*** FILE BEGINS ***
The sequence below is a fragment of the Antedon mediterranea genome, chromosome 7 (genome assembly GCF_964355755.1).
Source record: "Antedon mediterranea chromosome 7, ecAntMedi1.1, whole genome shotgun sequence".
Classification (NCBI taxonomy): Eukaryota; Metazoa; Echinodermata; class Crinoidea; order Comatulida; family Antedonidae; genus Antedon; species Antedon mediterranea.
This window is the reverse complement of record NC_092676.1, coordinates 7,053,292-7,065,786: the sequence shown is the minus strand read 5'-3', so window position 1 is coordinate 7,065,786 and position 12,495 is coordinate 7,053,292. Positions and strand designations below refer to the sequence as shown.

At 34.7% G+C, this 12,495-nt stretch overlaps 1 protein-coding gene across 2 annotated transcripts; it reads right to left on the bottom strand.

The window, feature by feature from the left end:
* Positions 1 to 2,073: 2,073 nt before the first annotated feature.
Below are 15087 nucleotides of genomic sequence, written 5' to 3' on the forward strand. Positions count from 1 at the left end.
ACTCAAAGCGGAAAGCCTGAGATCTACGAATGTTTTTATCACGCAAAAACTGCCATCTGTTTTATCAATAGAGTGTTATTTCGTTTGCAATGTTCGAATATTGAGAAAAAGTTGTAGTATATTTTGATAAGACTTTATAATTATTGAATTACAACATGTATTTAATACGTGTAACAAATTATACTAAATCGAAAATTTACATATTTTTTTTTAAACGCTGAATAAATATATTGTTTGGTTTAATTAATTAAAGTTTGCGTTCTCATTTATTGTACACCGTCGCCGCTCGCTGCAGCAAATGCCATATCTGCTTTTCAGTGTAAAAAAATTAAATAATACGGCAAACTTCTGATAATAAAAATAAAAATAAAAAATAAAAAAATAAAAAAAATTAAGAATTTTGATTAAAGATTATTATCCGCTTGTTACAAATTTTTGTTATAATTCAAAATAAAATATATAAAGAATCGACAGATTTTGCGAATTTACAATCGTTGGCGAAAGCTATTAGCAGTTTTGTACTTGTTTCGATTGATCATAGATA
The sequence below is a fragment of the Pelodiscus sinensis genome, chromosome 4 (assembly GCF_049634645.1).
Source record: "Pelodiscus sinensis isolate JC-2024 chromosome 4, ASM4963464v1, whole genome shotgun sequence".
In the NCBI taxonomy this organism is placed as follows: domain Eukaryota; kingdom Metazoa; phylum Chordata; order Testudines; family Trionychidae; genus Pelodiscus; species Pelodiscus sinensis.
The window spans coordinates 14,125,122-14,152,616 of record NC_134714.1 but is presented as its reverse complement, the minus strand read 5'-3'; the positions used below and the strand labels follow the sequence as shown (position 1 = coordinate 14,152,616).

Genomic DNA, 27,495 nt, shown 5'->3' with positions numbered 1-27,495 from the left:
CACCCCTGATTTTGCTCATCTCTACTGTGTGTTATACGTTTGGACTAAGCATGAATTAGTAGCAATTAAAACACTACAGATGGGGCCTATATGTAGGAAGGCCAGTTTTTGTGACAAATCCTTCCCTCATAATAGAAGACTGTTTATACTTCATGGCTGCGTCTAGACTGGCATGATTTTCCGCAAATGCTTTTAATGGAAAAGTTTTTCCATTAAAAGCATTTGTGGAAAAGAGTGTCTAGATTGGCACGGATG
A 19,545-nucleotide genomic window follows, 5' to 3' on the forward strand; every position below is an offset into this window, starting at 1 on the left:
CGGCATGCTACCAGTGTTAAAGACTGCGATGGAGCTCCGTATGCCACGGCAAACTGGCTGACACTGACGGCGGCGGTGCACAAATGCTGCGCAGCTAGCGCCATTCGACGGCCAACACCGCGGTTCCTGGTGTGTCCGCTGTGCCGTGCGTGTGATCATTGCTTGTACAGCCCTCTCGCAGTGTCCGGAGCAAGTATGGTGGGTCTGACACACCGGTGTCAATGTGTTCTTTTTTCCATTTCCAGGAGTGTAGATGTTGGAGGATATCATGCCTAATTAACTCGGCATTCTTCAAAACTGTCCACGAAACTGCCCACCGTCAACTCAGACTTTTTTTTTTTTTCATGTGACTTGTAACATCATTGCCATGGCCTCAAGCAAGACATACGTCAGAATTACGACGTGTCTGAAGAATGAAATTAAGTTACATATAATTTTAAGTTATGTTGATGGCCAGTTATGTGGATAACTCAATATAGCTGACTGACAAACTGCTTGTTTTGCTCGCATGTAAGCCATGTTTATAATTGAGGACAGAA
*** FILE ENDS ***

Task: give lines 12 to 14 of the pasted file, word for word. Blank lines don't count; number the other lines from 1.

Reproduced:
In the NCBI taxonomy this organism is placed as follows: domain Eukaryota; kingdom Metazoa; phylum Chordata; order Testudines; family Trionychidae; genus Pelodiscus; species Pelodiscus sinensis.
The window spans coordinates 14,125,122-14,152,616 of record NC_134714.1 but is presented as its reverse complement, the minus strand read 5'-3'; the positions used below and the strand labels follow the sequence as shown (position 1 = coordinate 14,152,616).

Genomic DNA, 27,495 nt, shown 5'->3' with positions numbered 1-27,495 from the left: